In a previous post, we spoke about the fact that most leaders think an engagement strategy is important, but that few really have such a strategy in place. We then outlined the importance of having an action planning session and how to do so.
The challenge with many organizations is they do in fact set goals, even documenting them. But then they put them away, perhaps doing nothing more than pulling them back out at the end of the year and noting whether they were accomplished. Most go back to their regular day-to-day grind, focusing on those urgent matters that come their way.
Know that improving employee engagement is seldom an urgent matter. It is important, but it’s not urgent. But important things that are not urgent are often displaced by important and urgent things. They even get moved aside by matters that are urgent even though they are not important. Real leadership means allocating time every day to focus on important matters that are important, though they are not important. Daily exercise also falls in this category. We know it’s important, but do we have the discipline to focus on it?
The answer is to host a stand up meeting. Stand up meetings are brief conversations held daily, focusing on important, though non-urgent matters like improving employee engagement. They can be simple events no longer than 5 minutes–that’s why they are referred to as stand up meetings. If you have to find a chair, it may be too long a meeting. And everyone should be able to carve at least 5 minutes a day for something that is important–though not urgent.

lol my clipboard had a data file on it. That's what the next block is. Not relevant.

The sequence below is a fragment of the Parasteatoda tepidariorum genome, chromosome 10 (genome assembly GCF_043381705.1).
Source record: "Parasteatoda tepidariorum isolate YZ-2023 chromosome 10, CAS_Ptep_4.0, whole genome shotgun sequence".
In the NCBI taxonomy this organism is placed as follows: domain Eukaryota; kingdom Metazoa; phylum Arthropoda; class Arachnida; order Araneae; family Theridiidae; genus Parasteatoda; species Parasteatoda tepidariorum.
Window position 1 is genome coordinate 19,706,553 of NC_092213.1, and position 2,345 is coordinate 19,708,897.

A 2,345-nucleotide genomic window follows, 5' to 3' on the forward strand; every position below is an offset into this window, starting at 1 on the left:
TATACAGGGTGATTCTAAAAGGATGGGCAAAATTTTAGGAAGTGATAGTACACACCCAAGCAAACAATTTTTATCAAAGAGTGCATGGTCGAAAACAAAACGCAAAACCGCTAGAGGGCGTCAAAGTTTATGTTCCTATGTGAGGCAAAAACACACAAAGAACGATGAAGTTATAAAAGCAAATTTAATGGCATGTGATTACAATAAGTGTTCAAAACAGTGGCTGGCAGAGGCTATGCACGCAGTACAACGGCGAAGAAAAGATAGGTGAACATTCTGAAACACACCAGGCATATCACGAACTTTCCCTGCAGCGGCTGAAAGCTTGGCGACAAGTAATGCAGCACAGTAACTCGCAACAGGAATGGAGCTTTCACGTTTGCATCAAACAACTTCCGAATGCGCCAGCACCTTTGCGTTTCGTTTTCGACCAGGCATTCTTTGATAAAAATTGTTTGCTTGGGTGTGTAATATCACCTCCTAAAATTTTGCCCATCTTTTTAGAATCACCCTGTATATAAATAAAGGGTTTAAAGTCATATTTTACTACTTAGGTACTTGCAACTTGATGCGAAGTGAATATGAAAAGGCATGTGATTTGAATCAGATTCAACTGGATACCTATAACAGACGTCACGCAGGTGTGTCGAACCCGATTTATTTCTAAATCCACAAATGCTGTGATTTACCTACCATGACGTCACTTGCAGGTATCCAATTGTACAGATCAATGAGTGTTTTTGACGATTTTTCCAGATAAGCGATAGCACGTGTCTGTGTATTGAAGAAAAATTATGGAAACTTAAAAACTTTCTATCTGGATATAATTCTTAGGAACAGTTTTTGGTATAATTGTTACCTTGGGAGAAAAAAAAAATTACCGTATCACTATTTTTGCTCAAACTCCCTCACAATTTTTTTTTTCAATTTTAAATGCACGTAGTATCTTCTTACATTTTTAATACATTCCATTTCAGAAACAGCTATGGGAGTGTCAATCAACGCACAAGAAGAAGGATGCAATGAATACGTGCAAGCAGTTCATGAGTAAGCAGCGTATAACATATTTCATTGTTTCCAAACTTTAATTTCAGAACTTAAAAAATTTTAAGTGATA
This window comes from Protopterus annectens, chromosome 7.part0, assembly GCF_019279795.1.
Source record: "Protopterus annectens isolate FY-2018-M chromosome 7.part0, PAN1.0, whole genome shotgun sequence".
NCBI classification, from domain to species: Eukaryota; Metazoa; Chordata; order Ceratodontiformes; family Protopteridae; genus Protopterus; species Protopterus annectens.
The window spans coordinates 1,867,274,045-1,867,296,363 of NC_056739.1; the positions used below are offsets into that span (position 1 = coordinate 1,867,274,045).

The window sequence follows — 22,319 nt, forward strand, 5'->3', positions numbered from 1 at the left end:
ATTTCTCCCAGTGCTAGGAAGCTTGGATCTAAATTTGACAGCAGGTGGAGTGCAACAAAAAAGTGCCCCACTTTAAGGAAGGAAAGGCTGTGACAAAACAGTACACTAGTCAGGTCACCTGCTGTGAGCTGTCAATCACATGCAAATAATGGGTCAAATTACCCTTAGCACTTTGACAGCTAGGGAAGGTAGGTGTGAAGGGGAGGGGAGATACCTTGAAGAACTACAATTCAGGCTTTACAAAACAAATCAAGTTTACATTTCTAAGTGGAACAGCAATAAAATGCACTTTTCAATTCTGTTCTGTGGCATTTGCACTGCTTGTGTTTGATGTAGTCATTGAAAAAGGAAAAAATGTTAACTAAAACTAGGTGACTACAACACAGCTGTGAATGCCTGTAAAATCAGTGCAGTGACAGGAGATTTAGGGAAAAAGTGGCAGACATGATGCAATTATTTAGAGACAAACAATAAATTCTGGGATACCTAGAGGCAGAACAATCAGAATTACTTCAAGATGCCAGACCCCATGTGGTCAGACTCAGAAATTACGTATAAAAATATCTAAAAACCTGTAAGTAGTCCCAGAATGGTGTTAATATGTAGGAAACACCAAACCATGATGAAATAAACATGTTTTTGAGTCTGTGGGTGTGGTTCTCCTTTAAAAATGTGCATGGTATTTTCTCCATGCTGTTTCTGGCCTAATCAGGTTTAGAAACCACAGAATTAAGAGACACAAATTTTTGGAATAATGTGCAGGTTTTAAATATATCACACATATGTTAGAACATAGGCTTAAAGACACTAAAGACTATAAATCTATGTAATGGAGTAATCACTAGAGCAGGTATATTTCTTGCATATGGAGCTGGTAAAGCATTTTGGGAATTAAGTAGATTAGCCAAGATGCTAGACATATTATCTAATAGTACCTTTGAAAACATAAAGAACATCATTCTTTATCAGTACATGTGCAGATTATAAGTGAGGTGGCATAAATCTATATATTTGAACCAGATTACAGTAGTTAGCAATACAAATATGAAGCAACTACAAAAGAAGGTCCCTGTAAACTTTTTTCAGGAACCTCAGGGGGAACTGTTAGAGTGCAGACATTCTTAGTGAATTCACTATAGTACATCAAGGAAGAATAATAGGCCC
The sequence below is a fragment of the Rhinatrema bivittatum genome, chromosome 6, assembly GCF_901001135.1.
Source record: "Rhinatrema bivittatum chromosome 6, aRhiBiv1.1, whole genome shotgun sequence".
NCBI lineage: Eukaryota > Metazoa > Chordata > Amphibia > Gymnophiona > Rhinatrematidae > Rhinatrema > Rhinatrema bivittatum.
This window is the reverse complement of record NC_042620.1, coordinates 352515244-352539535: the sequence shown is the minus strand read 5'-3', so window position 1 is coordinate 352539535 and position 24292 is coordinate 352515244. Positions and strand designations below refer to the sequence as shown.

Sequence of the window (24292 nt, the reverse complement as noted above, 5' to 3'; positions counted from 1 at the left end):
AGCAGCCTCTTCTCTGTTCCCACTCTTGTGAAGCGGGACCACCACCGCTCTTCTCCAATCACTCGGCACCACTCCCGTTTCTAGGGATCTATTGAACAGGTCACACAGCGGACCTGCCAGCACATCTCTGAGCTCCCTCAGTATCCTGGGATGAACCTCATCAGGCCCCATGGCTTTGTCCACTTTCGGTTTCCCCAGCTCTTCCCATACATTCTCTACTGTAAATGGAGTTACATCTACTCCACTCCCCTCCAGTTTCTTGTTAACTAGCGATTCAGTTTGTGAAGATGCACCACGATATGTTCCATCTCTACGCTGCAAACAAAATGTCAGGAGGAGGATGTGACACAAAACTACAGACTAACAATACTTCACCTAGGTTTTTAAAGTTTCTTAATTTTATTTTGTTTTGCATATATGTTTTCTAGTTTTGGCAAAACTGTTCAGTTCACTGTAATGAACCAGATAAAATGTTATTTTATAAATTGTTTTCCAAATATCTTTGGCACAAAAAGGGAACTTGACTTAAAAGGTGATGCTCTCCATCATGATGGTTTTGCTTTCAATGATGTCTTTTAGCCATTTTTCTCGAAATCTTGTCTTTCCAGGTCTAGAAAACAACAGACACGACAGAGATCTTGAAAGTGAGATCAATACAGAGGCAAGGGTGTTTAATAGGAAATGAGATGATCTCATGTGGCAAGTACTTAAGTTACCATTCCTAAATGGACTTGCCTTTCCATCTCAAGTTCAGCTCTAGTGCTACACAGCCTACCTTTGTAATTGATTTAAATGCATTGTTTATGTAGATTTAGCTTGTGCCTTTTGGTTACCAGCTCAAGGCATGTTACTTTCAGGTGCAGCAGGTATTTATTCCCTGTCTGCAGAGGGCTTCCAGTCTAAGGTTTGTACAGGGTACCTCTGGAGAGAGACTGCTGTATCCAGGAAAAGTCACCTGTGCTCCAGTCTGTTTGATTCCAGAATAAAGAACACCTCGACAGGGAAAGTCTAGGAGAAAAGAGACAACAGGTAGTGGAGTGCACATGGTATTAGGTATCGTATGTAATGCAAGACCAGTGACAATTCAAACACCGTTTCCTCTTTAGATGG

The analogy I use with many organizations is likening them to a firefighter. Fighting fires is an important and urgent exercise. It is at the heart of what firefighters do. But even the most capable firefighters are not able to fight a fire 24/7. Even the strongest of individuals would ware with time fighting a fire every moment they were at work. And in truth, no firefighter lives that scenario. Firefighting happens at best a few times during the week. They spend most of their time preparing for the next fire, readying their trucks, checking hydrants, and prepping their equipment. More importantly, they spend a considerable time out in the community preventing fires. They check facilities to make certain there are not fire hazards, and that safety systems like alarms and fire sprinklers are functioning properly.
So it is with organizations. There should be at least a few minutes each day spent to make certain that employees have the tools and resources they need. There should be time dedicated to recognizing their work, discussing key concerns, and providing on-going training and development. If nothing else, managers should ask the question: “What can I do to help support you today?” If 5 minutes a day were intentionally directed toward just that question, followed up by actions on the manager’s part to address those issues, it would be surprising just how more engaged and supported employees would feel. And engaged, supported employees are shown to be better at working together, reducing waste, producing greater output, and most importantly, providing greater customer satisfaction.
And all of that is triggered by one thing–hosting a stand up meeting for nothing more than just 5 minutes a day.
- How are you intentionally engaging your employees?
- If so, how much time do you spend a day doing so?
- How would your organization be more productive if you did so?